The famous Simon and Garfunkel lyric says, "A man hears what he wants to hear and he disregards the rest." These two measures won’t be passed easily as long as many in Congress keep looking for junk science and excuses to justify business as usual. But as Albert Einstein said, the definition of insanity is doing the same thing over and over again and expecting different results. If we want to avoid more of the human and economic costs of climate change in the future, it’s time to stop the insanity and demand meaningful change in the climate debate.

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  • CPO_C_Ryback

    Erlich? Did he predict the world would FREEZE to death?

    So much for "settled science." Duh.

  • StormOrphan

    Poor Little Marco doesn't even address one of the main causes of climate change over population he has four children.  Paul Ehrlich warned about the consequences of over population in 1968 in his book "The Population Bomb".  

    "The use of solar energy has not been opened up because the oil industry does not own the sun"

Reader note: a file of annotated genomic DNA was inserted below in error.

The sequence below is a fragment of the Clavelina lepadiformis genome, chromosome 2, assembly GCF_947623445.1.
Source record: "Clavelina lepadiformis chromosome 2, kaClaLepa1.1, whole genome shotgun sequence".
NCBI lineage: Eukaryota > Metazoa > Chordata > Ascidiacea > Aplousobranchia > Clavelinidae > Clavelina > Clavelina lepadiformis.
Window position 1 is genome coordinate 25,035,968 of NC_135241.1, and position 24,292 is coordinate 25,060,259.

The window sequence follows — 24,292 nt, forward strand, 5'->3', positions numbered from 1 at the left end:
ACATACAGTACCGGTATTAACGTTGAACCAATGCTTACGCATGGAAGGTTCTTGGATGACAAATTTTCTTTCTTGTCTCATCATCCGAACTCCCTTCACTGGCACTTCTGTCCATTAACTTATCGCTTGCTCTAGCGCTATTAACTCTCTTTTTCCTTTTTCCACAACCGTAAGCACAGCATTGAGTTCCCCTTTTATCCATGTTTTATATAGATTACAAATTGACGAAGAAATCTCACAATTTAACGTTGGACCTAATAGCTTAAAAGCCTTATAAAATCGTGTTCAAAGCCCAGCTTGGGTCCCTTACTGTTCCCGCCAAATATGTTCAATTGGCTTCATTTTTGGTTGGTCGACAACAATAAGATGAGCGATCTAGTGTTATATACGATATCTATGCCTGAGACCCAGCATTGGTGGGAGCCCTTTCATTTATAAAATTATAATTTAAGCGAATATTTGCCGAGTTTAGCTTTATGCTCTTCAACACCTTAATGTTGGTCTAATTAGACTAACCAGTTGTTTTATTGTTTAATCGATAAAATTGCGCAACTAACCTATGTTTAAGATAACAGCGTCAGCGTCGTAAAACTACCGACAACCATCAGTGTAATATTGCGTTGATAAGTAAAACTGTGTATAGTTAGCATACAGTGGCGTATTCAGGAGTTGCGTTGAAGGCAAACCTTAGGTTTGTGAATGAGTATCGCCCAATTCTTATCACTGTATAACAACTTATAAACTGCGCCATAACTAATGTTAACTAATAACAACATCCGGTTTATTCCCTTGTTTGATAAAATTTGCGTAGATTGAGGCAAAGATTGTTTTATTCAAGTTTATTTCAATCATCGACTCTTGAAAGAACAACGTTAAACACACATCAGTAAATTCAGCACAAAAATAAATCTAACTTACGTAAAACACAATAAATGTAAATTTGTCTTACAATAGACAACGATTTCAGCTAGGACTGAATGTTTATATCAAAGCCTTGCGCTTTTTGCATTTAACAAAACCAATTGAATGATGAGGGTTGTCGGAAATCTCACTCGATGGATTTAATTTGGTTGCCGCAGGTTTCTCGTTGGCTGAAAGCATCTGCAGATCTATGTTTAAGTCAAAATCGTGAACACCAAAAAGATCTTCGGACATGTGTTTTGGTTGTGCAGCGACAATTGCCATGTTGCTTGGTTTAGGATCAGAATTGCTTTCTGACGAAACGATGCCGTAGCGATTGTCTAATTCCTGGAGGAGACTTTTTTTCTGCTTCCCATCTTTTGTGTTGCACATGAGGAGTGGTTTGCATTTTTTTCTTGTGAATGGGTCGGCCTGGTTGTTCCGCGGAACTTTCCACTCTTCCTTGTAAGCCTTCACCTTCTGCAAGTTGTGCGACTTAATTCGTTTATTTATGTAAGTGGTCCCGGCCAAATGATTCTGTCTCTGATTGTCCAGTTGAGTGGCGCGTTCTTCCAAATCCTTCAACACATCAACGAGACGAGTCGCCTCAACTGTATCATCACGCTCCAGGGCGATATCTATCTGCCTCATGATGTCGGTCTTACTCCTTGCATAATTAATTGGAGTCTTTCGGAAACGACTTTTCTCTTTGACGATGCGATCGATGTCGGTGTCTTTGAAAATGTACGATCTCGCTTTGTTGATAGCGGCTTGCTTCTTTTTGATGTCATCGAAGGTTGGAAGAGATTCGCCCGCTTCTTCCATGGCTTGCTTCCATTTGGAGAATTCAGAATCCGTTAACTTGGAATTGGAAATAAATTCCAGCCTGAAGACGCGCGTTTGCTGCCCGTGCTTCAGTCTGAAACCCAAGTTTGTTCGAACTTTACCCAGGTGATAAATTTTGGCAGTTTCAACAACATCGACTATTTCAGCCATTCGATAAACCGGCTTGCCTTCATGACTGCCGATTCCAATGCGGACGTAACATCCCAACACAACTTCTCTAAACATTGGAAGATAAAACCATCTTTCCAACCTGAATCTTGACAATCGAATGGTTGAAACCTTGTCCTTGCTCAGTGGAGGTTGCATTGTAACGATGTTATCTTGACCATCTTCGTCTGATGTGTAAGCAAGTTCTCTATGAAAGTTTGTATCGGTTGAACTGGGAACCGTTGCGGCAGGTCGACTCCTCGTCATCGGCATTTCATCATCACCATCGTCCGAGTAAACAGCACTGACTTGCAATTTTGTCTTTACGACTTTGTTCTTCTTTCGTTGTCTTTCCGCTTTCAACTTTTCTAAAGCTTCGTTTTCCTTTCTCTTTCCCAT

Ralph Nader















  • DisqusSteve988

    The simple reason the wealthy individuals who control the USA do not want to discuss climate change is that the moment you do you open up a whole can of worms. The day we properly admit there is a problem we will have to ask, what are the underlying causes? Consumerism and perpetual economic growth will of course be singled out and this will lead to a whole set of questions about our way of life and economic system. Secondly it will be logical to suggest in a "democracy" we all should be given an equal "carbon allowance", something that will effect CEO's with their multiple homes, cars and jets a lot more than working class Americans. Logically, in a democracy the wealthy will pay the poor to pollute. That's without even considering how this would work out on a global platform with nations like the USA and say Bangladesh?! Sure we can actually benefit, short term, by reducing CO2 but long term those who have gained most from Consumerism stand to loose most and that's why they don't want us admitting there is a problem.